An ultrasound of the heel and arch should show a local thickening of the plantar fascia, which indicates inflammation. If there is no thickening, it may be plantar fasciosis, Baxter’s nerve entrapment (or nerve entrapment in the lower back/hips), flexor digitorum brevis muscle injury, or a number of other foot disorders or injuries that can cause similar symptoms and signs as PF. The plantar mid-foot is referred to as “the zone of confusion” by medical professional for a good reason.

    In some cases, a compression sock or stiff orthotic could aggravate the underlying injury! So getting the condition properly diagnosed is the first step. Second, resting the foot by stopping to hike for a couple of weeks or months is the best conservative treatment along with rehab/physio exercises/stretches. Third, switching to the right footwear is often overlooked: as close to zero-drop as possible; roomy toe box that allows the big toe to extend straight; and as little toe spring as possible. Lastly, avoid compression socks in the long term (increased risk of developing a blood clot). Do not wear them at night for PF! Instead use a dedicated medical brace/bootie that holds the foot in a rest position during sleep and unloads the plantar foot.

    Happy trails!

    PS, don’t automatically trust whatever your podiatrist throws at you. See one with a good reputation, and get a second opinion if you can from an orthopedic specialist or sports medicine doctor.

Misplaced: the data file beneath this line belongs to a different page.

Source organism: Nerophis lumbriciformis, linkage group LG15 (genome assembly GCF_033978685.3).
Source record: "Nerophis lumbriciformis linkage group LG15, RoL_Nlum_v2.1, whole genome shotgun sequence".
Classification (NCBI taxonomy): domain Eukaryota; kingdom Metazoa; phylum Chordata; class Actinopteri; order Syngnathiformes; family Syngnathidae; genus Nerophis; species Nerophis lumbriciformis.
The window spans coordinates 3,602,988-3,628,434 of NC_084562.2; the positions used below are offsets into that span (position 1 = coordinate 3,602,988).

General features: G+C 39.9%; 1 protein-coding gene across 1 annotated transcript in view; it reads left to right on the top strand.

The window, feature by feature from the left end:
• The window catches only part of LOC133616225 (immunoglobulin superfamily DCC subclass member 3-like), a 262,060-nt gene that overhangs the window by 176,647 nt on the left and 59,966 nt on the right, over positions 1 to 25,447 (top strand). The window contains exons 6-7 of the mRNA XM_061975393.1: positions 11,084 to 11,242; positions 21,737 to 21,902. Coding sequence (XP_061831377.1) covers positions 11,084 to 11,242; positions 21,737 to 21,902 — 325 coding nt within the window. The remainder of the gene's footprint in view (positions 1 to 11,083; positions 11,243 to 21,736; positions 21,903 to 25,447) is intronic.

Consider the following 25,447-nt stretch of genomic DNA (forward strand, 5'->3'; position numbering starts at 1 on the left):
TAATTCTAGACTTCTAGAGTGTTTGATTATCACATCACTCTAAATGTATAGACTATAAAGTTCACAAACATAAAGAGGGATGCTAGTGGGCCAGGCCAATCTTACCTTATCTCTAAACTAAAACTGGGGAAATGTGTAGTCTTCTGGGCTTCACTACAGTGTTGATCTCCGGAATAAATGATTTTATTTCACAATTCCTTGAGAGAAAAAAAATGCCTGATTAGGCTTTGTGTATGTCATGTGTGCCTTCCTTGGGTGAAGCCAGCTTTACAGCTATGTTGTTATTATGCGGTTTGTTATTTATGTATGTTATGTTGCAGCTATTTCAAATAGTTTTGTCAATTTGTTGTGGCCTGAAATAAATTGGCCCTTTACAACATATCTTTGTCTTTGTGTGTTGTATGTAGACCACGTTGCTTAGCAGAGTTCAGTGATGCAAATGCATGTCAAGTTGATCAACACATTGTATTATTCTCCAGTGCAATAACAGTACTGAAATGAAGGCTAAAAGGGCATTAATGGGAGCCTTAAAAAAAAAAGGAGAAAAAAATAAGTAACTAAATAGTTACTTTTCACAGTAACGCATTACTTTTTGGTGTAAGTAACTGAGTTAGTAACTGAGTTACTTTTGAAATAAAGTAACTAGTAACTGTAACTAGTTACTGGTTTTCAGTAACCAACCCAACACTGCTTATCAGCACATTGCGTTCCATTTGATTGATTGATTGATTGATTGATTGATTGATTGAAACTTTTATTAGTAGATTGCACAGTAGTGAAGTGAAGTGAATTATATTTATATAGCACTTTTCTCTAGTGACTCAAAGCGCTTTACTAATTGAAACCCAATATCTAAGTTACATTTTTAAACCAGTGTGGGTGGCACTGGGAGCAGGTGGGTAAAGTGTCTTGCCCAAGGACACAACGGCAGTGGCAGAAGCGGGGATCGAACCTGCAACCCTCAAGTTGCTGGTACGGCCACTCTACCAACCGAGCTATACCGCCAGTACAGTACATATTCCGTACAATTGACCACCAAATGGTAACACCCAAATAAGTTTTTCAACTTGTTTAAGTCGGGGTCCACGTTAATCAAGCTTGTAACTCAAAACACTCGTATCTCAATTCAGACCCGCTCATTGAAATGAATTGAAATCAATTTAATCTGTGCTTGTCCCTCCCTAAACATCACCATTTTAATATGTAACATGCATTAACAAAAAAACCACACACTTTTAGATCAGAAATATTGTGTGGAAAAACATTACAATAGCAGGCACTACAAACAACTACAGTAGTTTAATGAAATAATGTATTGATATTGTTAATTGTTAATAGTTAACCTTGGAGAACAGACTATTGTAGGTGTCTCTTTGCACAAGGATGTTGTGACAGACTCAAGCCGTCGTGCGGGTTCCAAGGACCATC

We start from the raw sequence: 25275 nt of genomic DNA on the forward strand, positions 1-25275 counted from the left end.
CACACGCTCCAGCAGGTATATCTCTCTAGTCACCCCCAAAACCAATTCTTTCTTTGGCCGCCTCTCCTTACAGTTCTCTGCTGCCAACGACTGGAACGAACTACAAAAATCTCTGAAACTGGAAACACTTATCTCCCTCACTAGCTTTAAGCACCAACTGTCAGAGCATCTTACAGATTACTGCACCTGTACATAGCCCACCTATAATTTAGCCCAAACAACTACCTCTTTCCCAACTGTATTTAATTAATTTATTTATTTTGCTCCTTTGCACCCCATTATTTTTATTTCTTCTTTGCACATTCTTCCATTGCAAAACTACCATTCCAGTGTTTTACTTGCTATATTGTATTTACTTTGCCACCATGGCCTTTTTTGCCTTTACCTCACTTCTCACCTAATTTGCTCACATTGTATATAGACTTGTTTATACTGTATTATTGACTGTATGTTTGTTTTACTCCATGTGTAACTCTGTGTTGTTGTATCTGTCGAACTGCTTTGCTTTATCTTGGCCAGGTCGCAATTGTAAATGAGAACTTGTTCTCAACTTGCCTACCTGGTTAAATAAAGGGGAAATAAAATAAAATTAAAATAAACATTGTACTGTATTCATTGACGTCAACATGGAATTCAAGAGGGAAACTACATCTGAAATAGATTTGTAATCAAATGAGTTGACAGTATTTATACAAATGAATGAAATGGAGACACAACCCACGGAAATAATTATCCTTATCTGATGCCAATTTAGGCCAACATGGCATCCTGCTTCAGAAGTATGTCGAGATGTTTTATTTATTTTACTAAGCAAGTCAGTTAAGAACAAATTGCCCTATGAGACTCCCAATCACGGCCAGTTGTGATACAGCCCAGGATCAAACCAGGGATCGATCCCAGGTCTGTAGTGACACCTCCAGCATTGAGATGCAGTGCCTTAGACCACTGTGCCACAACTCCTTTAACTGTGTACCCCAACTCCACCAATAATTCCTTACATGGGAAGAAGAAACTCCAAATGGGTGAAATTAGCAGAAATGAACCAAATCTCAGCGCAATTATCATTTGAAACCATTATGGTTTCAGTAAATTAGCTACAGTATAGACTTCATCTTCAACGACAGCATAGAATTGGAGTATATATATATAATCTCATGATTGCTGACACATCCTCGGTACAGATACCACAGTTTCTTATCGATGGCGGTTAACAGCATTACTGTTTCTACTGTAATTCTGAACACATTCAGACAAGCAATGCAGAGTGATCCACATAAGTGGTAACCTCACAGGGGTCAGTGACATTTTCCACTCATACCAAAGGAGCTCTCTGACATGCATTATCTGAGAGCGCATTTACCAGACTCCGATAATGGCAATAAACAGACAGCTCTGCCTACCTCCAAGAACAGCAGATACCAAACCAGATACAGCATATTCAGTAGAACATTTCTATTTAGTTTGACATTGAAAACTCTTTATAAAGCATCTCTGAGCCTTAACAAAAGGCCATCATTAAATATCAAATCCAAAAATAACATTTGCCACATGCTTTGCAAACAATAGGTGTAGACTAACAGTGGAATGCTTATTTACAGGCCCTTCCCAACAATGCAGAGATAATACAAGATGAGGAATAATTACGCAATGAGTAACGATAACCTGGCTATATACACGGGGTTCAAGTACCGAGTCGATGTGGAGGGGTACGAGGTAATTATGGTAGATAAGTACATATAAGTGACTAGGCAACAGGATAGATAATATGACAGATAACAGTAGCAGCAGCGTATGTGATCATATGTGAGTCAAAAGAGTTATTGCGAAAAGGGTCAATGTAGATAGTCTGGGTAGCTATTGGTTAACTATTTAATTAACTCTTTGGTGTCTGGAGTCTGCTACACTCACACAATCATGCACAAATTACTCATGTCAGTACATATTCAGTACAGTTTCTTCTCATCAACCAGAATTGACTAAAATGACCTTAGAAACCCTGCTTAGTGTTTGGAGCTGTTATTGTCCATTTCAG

• I agree but I’ve ignored all of your advice and it fixed my PF problems and eliminated any recurrence. Compression socks rock. Not the ones prescribed by doctors, but over the counter ones, which are weaker.

    • I was diagnosed with PF nearly 20 years ago. Podiatrist prescribed an orthotic insert ($400 in 1998 dollars) and stretches. I performed the stretches religiously and wore the insert. Pain was gone in a week or so. I wore the insert for a few years, but stopped eventually because. I’ve been pain free until about 6 months ago. Now that I’m in my 50s and my kids are older, I started walking/running for exercise. My calves have been tight for years, so I’m guessing the added strain of 3-4 miles of walking, slowly ramping up to running is what brought back the PF symptoms. I bought the Cramer Dorsal Night Splint (it’s not one of the big boots; it’s a plastic brace that attaches to the front of your leg with velcro straps; much less cumbersome to sleep in than the big boots) and started doing the stretches I did years ago. After 2 nights in the splint, the morning pain getting out of bed was greatly reduced (I can actually stand up and walk right away rather than having to stretch first). I’ve been able to manage the pain pretty well with the stretching and the splint, but I’m in process of buying compression socks to add to the mix since I’ve had great results using compression knee sleeves for knee pain, so I really appreciate the review on the Bitly compression sock. Thank you Philip.

      P.S. – I’m debating between the Bitly, the ZaTech, and the CopperJoint compression socks.